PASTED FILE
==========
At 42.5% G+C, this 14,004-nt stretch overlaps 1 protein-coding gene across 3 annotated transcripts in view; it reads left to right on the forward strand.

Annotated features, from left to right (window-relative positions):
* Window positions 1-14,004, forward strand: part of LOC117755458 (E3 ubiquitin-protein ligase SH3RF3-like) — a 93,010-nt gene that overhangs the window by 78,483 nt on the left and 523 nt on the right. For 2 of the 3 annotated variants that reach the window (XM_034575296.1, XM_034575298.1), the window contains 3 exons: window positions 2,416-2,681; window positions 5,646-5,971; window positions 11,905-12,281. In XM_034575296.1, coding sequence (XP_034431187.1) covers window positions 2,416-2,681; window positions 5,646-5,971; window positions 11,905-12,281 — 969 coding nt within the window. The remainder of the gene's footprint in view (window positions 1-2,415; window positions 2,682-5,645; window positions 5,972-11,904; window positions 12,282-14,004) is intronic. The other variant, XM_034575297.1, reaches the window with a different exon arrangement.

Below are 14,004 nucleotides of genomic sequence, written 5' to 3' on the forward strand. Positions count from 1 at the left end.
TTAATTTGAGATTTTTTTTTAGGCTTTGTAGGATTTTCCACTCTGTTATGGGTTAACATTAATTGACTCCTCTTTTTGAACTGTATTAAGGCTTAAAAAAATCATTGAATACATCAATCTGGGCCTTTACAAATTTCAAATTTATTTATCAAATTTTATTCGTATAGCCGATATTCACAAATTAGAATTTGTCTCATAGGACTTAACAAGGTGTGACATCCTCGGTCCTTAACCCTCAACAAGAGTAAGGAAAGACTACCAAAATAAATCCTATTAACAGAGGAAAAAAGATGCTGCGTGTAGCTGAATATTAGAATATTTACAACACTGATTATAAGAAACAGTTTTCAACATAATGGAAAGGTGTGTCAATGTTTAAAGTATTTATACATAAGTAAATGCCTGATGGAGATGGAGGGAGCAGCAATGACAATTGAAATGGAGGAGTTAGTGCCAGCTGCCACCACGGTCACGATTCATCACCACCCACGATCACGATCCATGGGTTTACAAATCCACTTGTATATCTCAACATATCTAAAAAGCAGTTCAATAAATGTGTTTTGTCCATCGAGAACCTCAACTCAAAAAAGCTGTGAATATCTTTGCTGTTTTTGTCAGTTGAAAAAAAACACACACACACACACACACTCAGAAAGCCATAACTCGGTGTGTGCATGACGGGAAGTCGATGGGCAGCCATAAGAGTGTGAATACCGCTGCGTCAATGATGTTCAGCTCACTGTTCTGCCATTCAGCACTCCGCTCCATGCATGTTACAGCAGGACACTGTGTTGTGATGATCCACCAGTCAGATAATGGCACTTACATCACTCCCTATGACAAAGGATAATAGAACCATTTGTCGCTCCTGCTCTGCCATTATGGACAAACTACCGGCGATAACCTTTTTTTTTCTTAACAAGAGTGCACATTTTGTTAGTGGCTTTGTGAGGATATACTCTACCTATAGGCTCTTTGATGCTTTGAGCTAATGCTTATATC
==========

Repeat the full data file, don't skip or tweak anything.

At 42.5% G+C, this 14,004-nt stretch overlaps 1 protein-coding gene across 3 annotated transcripts in view; it reads left to right on the forward strand.

Annotated features, from left to right (window-relative positions):
* Window positions 1-14,004, forward strand: part of LOC117755458 (E3 ubiquitin-protein ligase SH3RF3-like) — a 93,010-nt gene that overhangs the window by 78,483 nt on the left and 523 nt on the right. For 2 of the 3 annotated variants that reach the window (XM_034575296.1, XM_034575298.1), the window contains 3 exons: window positions 2,416-2,681; window positions 5,646-5,971; window positions 11,905-12,281. In XM_034575296.1, coding sequence (XP_034431187.1) covers window positions 2,416-2,681; window positions 5,646-5,971; window positions 11,905-12,281 — 969 coding nt within the window. The remainder of the gene's footprint in view (window positions 1-2,415; window positions 2,682-5,645; window positions 5,972-11,904; window positions 12,282-14,004) is intronic. The other variant, XM_034575297.1, reaches the window with a different exon arrangement.

Below are 14,004 nucleotides of genomic sequence, written 5' to 3' on the forward strand. Positions count from 1 at the left end.
TTAATTTGAGATTTTTTTTTAGGCTTTGTAGGATTTTCCACTCTGTTATGGGTTAACATTAATTGACTCCTCTTTTTGAACTGTATTAAGGCTTAAAAAAATCATTGAATACATCAATCTGGGCCTTTACAAATTTCAAATTTATTTATCAAATTTTATTCGTATAGCCGATATTCACAAATTAGAATTTGTCTCATAGGACTTAACAAGGTGTGACATCCTCGGTCCTTAACCCTCAACAAGAGTAAGGAAAGACTACCAAAATAAATCCTATTAACAGAGGAAAAAAGATGCTGCGTGTAGCTGAATATTAGAATATTTACAACACTGATTATAAGAAACAGTTTTCAACATAATGGAAAGGTGTGTCAATGTTTAAAGTATTTATACATAAGTAAATGCCTGATGGAGATGGAGGGAGCAGCAATGACAATTGAAATGGAGGAGTTAGTGCCAGCTGCCACCACGGTCACGATTCATCACCACCCACGATCACGATCCATGGGTTTACAAATCCACTTGTATATCTCAACATATCTAAAAAGCAGTTCAATAAATGTGTTTTGTCCATCGAGAACCTCAACTCAAAAAAGCTGTGAATATCTTTGCTGTTTTTGTCAGTTGAAAAAAAACACACACACACACACACACTCAGAAAGCCATAACTCGGTGTGTGCATGACGGGAAGTCGATGGGCAGCCATAAGAGTGTGAATACCGCTGCGTCAATGATGTTCAGCTCACTGTTCTGCCATTCAGCACTCCGCTCCATGCATGTTACAGCAGGACACTGTGTTGTGATGATCCACCAGTCAGATAATGGCACTTACATCACTCCCTATGACAAAGGATAATAGAACCATTTGTCGCTCCTGCTCTGCCATTATGGACAAACTACCGGCGATAACCTTTTTTTTTCTTAACAAGAGTGCACATTTTGTTAGTGGCTTTGTGAGGATATACTCTACCTATAGGCTCTTTGATGCTTTGAGCTAATGCTTATATC